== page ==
Light blue is in principle a quite informal (suit) color. And if you happen to have a light blue suit or a sport coat it is usually more at home at more informal occasions. Or you could say at least in occasions where you need wear something that is defined as "dressed-up casual" or "casual chic".
I acquired the first light blue summer suit to my own rotation last summer. And as I now have got some tan during my vacation, it was a good time to give that suit some wear.
This outfit is actually from last Tuesday when we headed for after work-drinks. I guess you can call them so, even though I happen to be on vacation. Anyway, a few drinks with like-minded #menswear-guys. An occasion like that called for something dressed-up but still casual. So I went for the suit without tie-look. A look which I actually have become more fond of recently.
The light blue suit - option after the essentials
As said, a light blue suit is in general a quite informal choice. Although you can wear it for business purposes as well. And light blue suit is also an option which you should have on your list only after the first four or five suits, if you wear a suit regularly. From my earlier post about wearing three different blue suits you can find an example of how to wear this kind of a suit with a blue grenadine tie and white shirt. But for this occasion I left out the tie and chose to wear the suit with a striped shirt and brown suede loafers.
This particular light blue suit is also quite casual in terms of details. 3-roll-2 buttoning, soft shoulders and three patch pockets. The trousers feature a bit lower rise than most of my suit trousers, belt loops and 18cm leg opening with 5cm cuffs. So even though it is appropriate for casual office days, it is not really a suit for formal business meetings.
Summer is the season for light blue suits and jackets
To put it shortly, light blue suit is at its best during warmer seasons. Like summer. You can also notice that by the fact that most light blue suits or jackets you find are made of summer fabrics such as linen or cotton. There might be some light blue herringbone tweed fabrics which would make a nice sport coat for example but in general I would recommend to go for lighter fabrics with this color. This particular suit is made of wool-silk-linen mixture fabric. Definitely one of my favorite materials for summer as I have mentioned earlier.
One thing to keep in mind regarding light blue sport coats and light blue suits is that try and see whether or not the color compliments your own skin color. In my opinion light blue jackets (as well as trousers) do not really look good if your skin and hair are very pale. Or if you do, try to add some contrast. For example change the white or light colored shirt for something darker, such as dark blue popover shirt. Another option is to get tanned.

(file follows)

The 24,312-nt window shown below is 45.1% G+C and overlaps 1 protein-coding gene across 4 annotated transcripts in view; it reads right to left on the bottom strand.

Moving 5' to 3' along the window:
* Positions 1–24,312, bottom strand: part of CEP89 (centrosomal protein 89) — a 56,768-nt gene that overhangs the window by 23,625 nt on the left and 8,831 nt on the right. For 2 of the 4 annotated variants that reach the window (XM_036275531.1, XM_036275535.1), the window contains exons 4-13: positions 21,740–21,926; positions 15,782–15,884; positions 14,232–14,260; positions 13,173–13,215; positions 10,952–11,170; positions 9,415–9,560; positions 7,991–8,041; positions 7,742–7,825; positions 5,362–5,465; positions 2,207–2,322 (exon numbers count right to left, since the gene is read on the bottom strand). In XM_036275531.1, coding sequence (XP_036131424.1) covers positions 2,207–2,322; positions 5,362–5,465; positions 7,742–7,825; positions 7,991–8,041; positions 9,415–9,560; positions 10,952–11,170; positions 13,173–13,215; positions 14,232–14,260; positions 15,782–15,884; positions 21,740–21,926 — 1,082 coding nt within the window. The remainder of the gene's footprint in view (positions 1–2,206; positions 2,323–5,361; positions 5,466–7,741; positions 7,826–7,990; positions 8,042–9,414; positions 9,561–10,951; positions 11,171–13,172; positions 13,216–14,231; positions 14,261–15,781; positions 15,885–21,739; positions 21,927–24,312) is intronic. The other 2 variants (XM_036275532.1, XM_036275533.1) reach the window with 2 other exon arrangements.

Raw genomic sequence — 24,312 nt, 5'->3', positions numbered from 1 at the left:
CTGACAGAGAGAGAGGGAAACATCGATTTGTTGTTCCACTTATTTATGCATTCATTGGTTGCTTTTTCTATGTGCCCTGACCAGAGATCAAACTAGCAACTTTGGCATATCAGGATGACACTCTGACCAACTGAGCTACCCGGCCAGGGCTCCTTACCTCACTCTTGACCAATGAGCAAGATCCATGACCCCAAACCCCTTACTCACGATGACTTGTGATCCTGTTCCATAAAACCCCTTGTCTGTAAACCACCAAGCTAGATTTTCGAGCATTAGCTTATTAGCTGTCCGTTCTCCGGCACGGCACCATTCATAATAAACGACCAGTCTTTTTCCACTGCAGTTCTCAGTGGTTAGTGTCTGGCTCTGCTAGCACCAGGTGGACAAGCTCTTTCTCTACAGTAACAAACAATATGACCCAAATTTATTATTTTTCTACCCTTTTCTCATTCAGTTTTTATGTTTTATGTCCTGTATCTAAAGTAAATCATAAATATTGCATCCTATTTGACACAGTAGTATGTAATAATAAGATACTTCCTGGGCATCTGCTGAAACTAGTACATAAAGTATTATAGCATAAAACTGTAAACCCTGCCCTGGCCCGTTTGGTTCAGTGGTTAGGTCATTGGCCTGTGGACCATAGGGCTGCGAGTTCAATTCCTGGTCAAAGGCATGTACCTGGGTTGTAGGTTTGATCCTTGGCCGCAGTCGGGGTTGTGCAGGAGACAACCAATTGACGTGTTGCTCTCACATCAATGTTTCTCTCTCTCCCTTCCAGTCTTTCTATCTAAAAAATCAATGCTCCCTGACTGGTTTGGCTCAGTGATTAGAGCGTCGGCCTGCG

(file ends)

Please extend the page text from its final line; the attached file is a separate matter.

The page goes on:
Striped shirt - appropriate choice for dressed-up casual
As you might know as I have mentioned it earlier, I favor plain colored shirts without patterns. Most of my shirts are plain white. Then I have some light blue shirts and a fair selection of denim (blue) button-up shirts. Especially for work and business related occasions I consider the classic white (or light blue) to be the best choice in most cases.
But sometimes I like to play with simple patterns. That is also an easy way to dress down your outfit a little bit. The same"rule" applies with suits and shirts - patterned options are always less formal than plain colored ones. For that kind of use stripes are a good choice.
I would say that the thinner the stripe - the more business oriented the shirt. Very thin pencil striped shirts actually may look like plain colored when you look them from far distance. And therefore they are more appropriate for business related occasions in my opinion. I also think that the shirts with thinner stripes are easier to pair with different kind ties and suit jackets. This is naturally because the bolder stripes create one more visible pattern to your attire and that way makes the combining of different pieces "harder". For example I would personally avoid combinations where you have a patterned jacket, with striped shirt and patterned tie. No more than two patterns within these three pieces.
Bolder stripes and colors
But then there are very wide and bold stripes such as the so called butcher stripe. Or university stripe. And these are also appropriate for business purposes, if you just combine them in a right way. But in my opinion these stripes are at their best when you wear them for more casual occasions. Another good thing with striped shirts is that there you can use color. And you can quite easily combine the different colors with your suits and jackets.
I don't recommend using plain red or yellow shirts. But shirts with red, yellow or like in this case brown stripes can be very useful. And by them you can bring variation to your rotation. If you need want to do so.